The floating production sector has been especially active over the past several months. Ten production floaters have been ordered since March, reports International Maritime Associates Inc. (IMA).
Contracts include a $3 billion FPSO for Nigeria (a record price for an FPSO), two $1.8 billion FPSOs for Brazil, a $1.8 billion FPSO for the UK, a $1.3 billion production barge for the Congo and a $1.0 billion FPSO for the Gulf of Mexico.
269 floating production units now in service or available – This figure is 22% greater than 5 years ago, almost 80% higher than 10 years back. FPSOs account for 61% of the existing systems. The balance is comprised of production semis, tension leg platforms, production spars, production barges and floating regasification/storage units. Thirteen units (12 FPSOs, 1 Semi) are off field and available for reuse – resulting in an overall utilization rate of 95.2%. Another 93 floating storage/offloading units (without production capability) are in service.
72 production floaters are on order – Current order backlog consists of 40 FPSOs, 6 production semis, 5 TLPs, 4 spars, 1 barge, 4 FLNGs and 12 FSRUs. Delivery of the equipment will grow the production floater inventory by 27%. In the backlog are 46 units utilizing purpose- built hulls, 26 units based on converted tanker hulls and 1 unit being modified from an existing production semi Of the production floaters being built, 41 are owned by field operators, 31 are being supplied by leasing contractors. Brazil continues to dominate orders for production floaters – 23 units are being built for use offshore Brazil, 32% of the order backlog.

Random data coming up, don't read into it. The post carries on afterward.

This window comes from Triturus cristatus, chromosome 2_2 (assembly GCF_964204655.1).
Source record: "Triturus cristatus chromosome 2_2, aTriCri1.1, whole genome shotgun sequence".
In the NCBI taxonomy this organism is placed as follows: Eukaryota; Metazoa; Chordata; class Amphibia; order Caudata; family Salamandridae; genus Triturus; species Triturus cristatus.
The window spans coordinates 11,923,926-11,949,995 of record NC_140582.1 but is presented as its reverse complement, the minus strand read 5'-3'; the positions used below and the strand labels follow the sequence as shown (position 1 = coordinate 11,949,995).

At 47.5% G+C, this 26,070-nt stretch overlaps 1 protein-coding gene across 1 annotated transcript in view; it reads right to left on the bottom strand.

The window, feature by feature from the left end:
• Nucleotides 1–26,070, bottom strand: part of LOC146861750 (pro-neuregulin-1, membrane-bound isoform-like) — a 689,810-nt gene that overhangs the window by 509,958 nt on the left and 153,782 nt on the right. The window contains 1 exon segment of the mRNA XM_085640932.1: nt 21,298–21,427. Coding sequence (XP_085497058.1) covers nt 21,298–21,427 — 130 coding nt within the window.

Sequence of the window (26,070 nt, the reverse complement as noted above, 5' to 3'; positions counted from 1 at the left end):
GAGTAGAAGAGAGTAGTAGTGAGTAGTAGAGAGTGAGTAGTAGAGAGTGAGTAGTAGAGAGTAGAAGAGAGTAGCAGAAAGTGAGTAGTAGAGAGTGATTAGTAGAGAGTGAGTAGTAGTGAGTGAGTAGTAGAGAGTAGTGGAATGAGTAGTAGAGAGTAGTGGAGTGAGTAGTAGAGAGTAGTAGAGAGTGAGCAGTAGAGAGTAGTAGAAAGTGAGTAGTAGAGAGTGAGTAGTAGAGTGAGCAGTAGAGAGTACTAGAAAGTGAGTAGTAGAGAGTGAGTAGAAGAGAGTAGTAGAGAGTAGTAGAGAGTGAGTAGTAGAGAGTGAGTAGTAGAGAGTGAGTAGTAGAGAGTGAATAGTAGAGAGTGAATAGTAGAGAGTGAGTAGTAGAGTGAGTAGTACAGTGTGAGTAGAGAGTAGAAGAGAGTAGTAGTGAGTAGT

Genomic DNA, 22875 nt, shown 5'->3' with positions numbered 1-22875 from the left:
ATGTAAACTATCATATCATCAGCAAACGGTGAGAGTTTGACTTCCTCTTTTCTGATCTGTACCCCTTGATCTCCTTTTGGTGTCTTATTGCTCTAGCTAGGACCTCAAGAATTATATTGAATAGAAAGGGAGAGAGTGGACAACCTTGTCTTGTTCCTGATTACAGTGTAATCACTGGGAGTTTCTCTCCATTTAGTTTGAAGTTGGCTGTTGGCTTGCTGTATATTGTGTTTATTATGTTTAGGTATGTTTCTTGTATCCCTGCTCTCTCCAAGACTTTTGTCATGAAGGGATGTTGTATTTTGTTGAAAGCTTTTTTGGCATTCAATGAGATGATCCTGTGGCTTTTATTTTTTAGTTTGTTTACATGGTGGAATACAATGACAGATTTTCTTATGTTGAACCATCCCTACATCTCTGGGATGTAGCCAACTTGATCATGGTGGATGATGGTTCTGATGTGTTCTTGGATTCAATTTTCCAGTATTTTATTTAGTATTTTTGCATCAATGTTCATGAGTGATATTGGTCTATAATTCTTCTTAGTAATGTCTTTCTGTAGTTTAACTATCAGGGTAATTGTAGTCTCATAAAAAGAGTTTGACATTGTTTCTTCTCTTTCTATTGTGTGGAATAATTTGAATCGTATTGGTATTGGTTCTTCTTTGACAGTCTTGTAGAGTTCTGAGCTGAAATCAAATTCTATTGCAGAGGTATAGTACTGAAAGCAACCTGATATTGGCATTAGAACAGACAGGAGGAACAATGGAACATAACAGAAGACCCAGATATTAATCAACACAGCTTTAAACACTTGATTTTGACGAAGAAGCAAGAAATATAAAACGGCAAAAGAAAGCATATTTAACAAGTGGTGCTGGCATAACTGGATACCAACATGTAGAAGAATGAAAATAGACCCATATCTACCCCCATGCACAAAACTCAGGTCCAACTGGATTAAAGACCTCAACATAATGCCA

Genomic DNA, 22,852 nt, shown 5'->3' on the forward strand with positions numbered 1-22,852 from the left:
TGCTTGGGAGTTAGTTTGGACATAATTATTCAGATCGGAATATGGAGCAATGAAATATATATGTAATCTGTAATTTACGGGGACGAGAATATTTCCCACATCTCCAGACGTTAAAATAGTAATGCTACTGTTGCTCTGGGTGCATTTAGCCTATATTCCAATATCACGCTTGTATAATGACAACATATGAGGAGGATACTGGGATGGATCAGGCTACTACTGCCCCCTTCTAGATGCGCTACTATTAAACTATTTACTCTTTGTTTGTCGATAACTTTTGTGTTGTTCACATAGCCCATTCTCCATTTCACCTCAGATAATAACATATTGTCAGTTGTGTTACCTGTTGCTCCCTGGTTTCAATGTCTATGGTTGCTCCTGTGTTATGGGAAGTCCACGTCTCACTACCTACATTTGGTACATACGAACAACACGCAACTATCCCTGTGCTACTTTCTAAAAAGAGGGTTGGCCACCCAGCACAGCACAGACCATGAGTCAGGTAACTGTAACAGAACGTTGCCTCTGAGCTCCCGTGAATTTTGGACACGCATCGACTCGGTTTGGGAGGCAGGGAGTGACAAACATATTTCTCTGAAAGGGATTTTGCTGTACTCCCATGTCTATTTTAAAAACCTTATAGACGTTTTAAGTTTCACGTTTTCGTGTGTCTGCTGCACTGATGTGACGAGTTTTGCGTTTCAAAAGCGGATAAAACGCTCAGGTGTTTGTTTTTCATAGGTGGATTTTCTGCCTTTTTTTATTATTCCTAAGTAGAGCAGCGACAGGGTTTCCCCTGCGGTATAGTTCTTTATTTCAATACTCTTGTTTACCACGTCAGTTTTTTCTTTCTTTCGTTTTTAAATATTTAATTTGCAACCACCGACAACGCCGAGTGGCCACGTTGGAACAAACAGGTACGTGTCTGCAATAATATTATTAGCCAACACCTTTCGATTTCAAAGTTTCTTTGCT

241 new floater projects are in the bidding or planning stage – The number of future projects in the pipeline keeps growing. A year ago 233 projects were in the planning or bidding stage. Five years ago, the figure was 141 projects. Ten years back, 94 projects.
According to Jim McCaul, head of IMA, “potential deepwater projects should grow significantly over the rest of the decade. Oil demand keeps growing, the futures market points to $90+ oil through the decade, deepwater drill contractors are running at full load and 90+ additional drillships/semis are scheduled for delivery over next few years. These new drill units will increase deepwater drill capability by 30% and remove a bottleneck that has constrained E&D in deepwater.”
But deepwater spending could be hitting headwinds – Deepwater projects compete for a place in capital expenditure plans – and investment opportunities in tight oil and shale gas could cause some deepwater projects to slip from oil company capex budgets. This could be occurring now.
According to IMA"s McCaul, “maybe it is more than a coincidence that five major deepwater projects have been deferred over the past several months. Each project had its own reason for deferral. But five in such a short period sends warning signals to everyone in this sector.”